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Which screws are for the motherboard?
Building a PC is simple, but there are minor details to consider, such as which screws to use when installing the motherboard or power supply or how many standoffs to use for a motherboard.
These are relatively common, but if not addressed, they can cause serious difficulties. For example, if the proper screws are not used to install the motherboard, it may become permanently attached to the casing, and you may need to use a tool to remove it, which may harm it. Consider the following recommendations to handle the associated concerns, which you should always keep in mind when installing a motherboard.
Screw Guide for Motherboard and other components
This screw is used to secure our computer’s fans to the casing. Its flat head has a conical form to penetrate the flare and is often of the Philips type. The thread has a diameter of 5.5 mm and a length of 10 mm, excluding the head.
Typically, computer case makers include up to four of these screws, even though they are often included with the fans when we purchase them.
The #6-32 UNC is a UTS screw specifying a primary thread diameter of #6, which is defined as 0.1380 inches (3.51 mm), and 32 TPI (threads per inch) which equates to a thread pitch of 0.031250 inches (0.7938 mm). This is the most frequent giant screw on our PC. It is commonly used to hold the expansion cards that we add to the motherboard, power supply, and even the case’s side panels. The thread pitch is 1/32″, the diameter of the thread is 3.5 mm and its head is generally hexagonal. The conventional stem length for it is usually 6.35mm or ¼”.
Thumbscrews are a sort of screw that has a rather big head, which has been knurled. This allows them to be loosened and tightened with only the fingers of the hand, although they usually also include grips to use screwdrivers. Thumbscrews typically have a shank of 7.5mm in length and are typically used to hold the side panels of the casing. Because these screws are most commonly seen on computer casings, motherboards are also known as case screws.
M3 round head with long shaft
This is the screw that is usually used to fasten the motherboard to the brass standoffs. It is also used to attach 2.5-inch SSDs to their brackets/bays. The M3 is mainly used for mounting the motherboard and around the standoffs as well.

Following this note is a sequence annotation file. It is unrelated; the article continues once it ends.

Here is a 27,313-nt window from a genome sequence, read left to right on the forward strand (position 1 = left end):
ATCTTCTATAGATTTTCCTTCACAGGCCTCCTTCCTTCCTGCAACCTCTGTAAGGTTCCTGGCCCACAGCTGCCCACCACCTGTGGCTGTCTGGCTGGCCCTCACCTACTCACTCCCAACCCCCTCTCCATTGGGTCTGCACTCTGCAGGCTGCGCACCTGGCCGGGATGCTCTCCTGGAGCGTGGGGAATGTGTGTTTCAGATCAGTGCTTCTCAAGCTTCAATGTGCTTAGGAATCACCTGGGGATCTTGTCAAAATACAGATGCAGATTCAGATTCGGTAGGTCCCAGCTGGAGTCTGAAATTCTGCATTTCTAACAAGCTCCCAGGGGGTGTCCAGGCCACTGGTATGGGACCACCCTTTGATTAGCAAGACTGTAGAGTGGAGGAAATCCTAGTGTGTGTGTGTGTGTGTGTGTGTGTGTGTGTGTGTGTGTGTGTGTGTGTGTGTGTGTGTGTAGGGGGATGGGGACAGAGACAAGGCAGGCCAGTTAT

M3 round head with short shaft
It’s the same as the previous model, except the stem would be just 4mm long. It is frequently used to secure optical drives to the casing. The M series screws come with many width variants and have different purposes according to their sizes and diameters.
4-40 UNC screws
Specific connectors are secured to hardware ports using pairs of #4-40 UNC thumbscrews. 4-40 UNC screws are often found on either side of D-subminiature connections, such as those used on VGA, serial, parallel, and legacy game controller ports. They have also lately been utilized on specific motherboards.
A #4-40 screw in a PC is typically 3/16 in (0.1875 inches (4.76 mm) long. When releasing the 4-40 screws to remove a cable, gender changer, or adapter, the 4-40 hexagonal standoffs might fall loose. Typically, 4-40 standoffs are tightened with a 5 mm or 3/16-inch socket. It is important not to overtighten them because they are relatively sensitive and will break off at the base if overtightened.
M3 metal standoff with Fine threading
This brass standoff is used to secure the motherboard to the case’s mounting tray or on a test bench. This separator features a male and female thread on the inside with a pitch of 0.5 mm. The shank is 3mm long, and the interior bore is similarly 3mm long.
M3 Hexagon Head
The thread pitch of this screw is 0.5 mm, and the diameter is 3 mm. The stem measures 7/32 ′′ or 5.55 mm in length and has a hexagonal head, as the name implies. They are frequently used to house optical drives. Its outward look is similar to that of the preceding 6-32 screws, which frequently leads to assembly errors. The thread pitch is the most significant difference between these two screws: M3 hex heads have a finer thread than 6-32 screws.